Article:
319.338.7030
5 Sturgis Corner Drive, Suite 1250, Iowa City, IA 52246
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Volunteer Opportunities

Bur Oak Land Trust currently maintains and preserves nine local natural areas for the enjoyment and education of the public. These areas are managed in part by the Trust’s Property Stewardship Specialist, volunteer property stewards, volunteers, and community organizations. Volunteers play a crucial role in maintaining and preserving our properties.

Volunteers are needed for a variety of tasks on Trust properties including: prairie burns, invasive species removal, trash clean up, trail maintenance, planting native species, and harvesting prairie seed, to name a few. We have various workdays throughout the year to provide everyone the opportunity to volunteer on a Trust property. Bur Oak Land Trust also needs help in the office with mailing, publications, community relations, and events. If you wish to volunteer, we can find something for you, no matter what your experience.

If you are part of a group or organization and would like to schedule a volunteer day that would work better for you, feel free to contact us.

For workdays on the properties, contact Seth Somerville at seth@BurOakLandTrust.org or call 319-400-5511.

General Volunteer Invasive Removal Workdays: check back often for new postings!

 

April 9 1pm-4pm at Pappy Dickens: SIGN UP HERE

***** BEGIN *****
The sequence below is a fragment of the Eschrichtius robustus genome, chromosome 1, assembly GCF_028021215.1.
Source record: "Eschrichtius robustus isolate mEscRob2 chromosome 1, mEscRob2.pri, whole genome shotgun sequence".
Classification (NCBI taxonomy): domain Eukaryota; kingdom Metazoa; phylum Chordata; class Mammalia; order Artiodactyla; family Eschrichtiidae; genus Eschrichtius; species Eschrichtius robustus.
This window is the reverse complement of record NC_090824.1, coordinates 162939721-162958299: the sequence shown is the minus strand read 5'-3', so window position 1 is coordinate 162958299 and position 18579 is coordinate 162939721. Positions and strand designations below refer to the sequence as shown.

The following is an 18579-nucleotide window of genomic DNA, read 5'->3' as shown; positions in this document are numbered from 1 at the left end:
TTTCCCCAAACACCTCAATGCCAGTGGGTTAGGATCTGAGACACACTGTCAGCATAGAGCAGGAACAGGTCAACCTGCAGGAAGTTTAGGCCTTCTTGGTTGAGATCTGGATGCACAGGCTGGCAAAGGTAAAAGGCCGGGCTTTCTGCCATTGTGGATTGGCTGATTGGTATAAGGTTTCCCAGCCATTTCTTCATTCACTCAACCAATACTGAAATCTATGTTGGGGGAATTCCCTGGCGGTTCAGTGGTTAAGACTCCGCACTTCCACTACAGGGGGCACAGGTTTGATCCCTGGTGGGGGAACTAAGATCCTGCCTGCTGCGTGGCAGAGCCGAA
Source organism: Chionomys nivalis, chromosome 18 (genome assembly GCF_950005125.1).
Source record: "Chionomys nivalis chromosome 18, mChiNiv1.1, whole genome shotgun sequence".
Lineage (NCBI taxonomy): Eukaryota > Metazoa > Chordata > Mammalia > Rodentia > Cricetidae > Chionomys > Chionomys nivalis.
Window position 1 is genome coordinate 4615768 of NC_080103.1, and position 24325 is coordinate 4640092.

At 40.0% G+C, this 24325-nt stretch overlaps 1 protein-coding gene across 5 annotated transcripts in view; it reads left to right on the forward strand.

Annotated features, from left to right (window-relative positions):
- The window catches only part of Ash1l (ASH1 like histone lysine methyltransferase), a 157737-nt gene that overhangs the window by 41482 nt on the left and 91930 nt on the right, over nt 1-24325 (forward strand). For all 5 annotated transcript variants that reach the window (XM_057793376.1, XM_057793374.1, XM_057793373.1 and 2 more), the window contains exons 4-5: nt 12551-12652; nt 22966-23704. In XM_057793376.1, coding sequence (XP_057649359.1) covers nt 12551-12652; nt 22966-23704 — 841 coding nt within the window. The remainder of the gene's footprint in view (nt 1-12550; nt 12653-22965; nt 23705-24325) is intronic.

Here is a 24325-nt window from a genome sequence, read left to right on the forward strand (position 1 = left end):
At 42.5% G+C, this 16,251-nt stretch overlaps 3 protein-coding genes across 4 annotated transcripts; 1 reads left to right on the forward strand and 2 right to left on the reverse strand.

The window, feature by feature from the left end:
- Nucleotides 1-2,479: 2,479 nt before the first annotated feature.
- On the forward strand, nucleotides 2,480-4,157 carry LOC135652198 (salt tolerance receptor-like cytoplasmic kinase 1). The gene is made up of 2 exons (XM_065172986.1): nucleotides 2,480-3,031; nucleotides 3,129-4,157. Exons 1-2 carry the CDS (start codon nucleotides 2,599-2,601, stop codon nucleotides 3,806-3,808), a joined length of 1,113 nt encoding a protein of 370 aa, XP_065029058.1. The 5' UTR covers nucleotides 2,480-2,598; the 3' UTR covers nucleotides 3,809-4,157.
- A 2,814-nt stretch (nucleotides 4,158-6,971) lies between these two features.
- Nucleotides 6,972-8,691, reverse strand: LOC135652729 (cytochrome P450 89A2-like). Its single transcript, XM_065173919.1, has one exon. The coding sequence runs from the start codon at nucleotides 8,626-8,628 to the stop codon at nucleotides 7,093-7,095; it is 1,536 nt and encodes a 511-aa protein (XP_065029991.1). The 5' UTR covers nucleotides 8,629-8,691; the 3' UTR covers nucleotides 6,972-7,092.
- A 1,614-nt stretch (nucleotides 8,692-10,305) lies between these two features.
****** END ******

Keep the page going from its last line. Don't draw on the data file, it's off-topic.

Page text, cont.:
April 19 12noon-3pm at Pappy Dickens: SIGN UP HERE

April 23 10am-12noon at Pappy Dickens:  SIGN UP HERE

April 30 1pm-4pm at O’Mara-Newport: SIGN UP HERE

May 24 9:30am-12noon at Shimek Ravine:  SIGN UP HERE

Property Stewards Workdays: check back for new postings!

April 29 9am-4pm at O’Mara-Newport: SIGN UP HERE

Burn Crew: check back for new postings!

Interested in helping with property burns? Fill out this form: Burn Crew Info Form

AmeriCorps and CCI Team Workdays: check back for new postings!

October 20 9am-5pm at O’Mara-Newport: SIGN UP HERE

PropertiesMapWide

Notes from Seth

Winter is a great time to get out and trim the Honey Suckle and Autumn Olive that crowds out the native species. The ticks, mosquitoes, gnats, humidity, and heat are no longer a factor, just dress warm. I have found a great way to deal with these large woody shrubs. If you go straight for the stump, it is hard to deal with the shrub once it is cut. Take some extra time to use hand sheers or loppers to trim the woody plant from the tips down to the trunk. Cut them into small pieces so they will make contact with the soil and decay faster. After about 10 minutes of trimming you will have the large bush trimmed down to single trunk. Now you can take the chainsaw or the handsaw to the trunk. Cut it as low as you can. Now for the most important step: use chemical to make sure the plant does not re-sprout. Contact your local chemical dealer and tell them what plant you are going after and when you want to treat it. Winter treatment does work and when applied properly the chemical attacks the roots of the target plant and does not affect the surrounding plants. And if you need any advice, I’ll be glad to help or direct you to the right person to answer your questions!


This is a before and after picture of the 2016 honeysuckle removal efforts at Pappy Dickens.

We had a great crew at Shimek with our new Yo-ho tools we recently obtained from a Yo-ho tool grant! This group was from NCCC (Americorp).

We had a great crew at Shimek with our new Yo-ho tools we recently obtained from a Yo-ho tool grant! This group was from NCCC (Americorp).

Hard working UNFI volunteers at Pappy Dickens (Oct 2015)

Hard working UNFI volunteers at Pappy Dickens (Oct 2015)

Pappy Dickens (Oct 2015)

Pappy Dickens (Oct 2015)

Pappy Dickens (Dec 2015)

Pappy Dickens (Dec 2015)

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